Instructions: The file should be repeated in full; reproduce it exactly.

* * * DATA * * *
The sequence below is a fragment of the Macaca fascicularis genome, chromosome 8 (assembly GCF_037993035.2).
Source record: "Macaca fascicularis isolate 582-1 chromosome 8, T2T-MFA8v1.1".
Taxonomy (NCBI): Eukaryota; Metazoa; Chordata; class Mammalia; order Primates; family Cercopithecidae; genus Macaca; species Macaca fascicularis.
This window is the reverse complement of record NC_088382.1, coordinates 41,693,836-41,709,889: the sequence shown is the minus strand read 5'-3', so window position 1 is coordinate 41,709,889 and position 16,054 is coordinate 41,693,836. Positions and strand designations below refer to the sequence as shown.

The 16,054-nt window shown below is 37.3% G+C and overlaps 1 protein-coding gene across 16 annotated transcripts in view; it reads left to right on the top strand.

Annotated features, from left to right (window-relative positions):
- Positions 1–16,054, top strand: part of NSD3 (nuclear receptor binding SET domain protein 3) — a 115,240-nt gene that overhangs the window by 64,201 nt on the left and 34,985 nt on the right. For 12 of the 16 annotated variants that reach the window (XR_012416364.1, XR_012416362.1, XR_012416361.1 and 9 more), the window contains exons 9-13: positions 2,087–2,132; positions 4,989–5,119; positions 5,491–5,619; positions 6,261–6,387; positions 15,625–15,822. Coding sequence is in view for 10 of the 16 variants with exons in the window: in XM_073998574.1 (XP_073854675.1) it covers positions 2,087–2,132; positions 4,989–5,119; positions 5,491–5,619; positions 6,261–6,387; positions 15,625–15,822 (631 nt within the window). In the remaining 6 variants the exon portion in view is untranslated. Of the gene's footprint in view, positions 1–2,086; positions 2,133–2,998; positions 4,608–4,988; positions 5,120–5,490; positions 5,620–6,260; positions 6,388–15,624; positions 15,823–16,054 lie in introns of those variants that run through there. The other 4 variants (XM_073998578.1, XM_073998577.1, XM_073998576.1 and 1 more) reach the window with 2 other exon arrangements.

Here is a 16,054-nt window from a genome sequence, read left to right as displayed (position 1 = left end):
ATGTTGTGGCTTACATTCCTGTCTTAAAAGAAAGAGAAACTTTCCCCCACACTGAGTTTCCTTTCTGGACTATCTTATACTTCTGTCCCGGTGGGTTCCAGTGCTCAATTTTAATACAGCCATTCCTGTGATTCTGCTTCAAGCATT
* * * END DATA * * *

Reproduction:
The sequence below is a fragment of the Macaca fascicularis genome, chromosome 8 (assembly GCF_037993035.2).
Source record: "Macaca fascicularis isolate 582-1 chromosome 8, T2T-MFA8v1.1".
Taxonomy (NCBI): Eukaryota; Metazoa; Chordata; class Mammalia; order Primates; family Cercopithecidae; genus Macaca; species Macaca fascicularis.
This window is the reverse complement of record NC_088382.1, coordinates 41,693,836-41,709,889: the sequence shown is the minus strand read 5'-3', so window position 1 is coordinate 41,709,889 and position 16,054 is coordinate 41,693,836. Positions and strand designations below refer to the sequence as shown.

The 16,054-nt window shown below is 37.3% G+C and overlaps 1 protein-coding gene across 16 annotated transcripts in view; it reads left to right on the top strand.

Annotated features, from left to right (window-relative positions):
- Positions 1–16,054, top strand: part of NSD3 (nuclear receptor binding SET domain protein 3) — a 115,240-nt gene that overhangs the window by 64,201 nt on the left and 34,985 nt on the right. For 12 of the 16 annotated variants that reach the window (XR_012416364.1, XR_012416362.1, XR_012416361.1 and 9 more), the window contains exons 9-13: positions 2,087–2,132; positions 4,989–5,119; positions 5,491–5,619; positions 6,261–6,387; positions 15,625–15,822. Coding sequence is in view for 10 of the 16 variants with exons in the window: in XM_073998574.1 (XP_073854675.1) it covers positions 2,087–2,132; positions 4,989–5,119; positions 5,491–5,619; positions 6,261–6,387; positions 15,625–15,822 (631 nt within the window). In the remaining 6 variants the exon portion in view is untranslated. Of the gene's footprint in view, positions 1–2,086; positions 2,133–2,998; positions 4,608–4,988; positions 5,120–5,490; positions 5,620–6,260; positions 6,388–15,624; positions 15,823–16,054 lie in introns of those variants that run through there. The other 4 variants (XM_073998578.1, XM_073998577.1, XM_073998576.1 and 1 more) reach the window with 2 other exon arrangements.

Here is a 16,054-nt window from a genome sequence, read left to right as displayed (position 1 = left end):
ATGTTGTGGCTTACATTCCTGTCTTAAAAGAAAGAGAAACTTTCCCCCACACTGAGTTTCCTTTCTGGACTATCTTATACTTCTGTCCCGGTGGGTTCCAGTGCTCAATTTTAATACAGCCATTCCTGTGATTCTGCTTCAAGCATT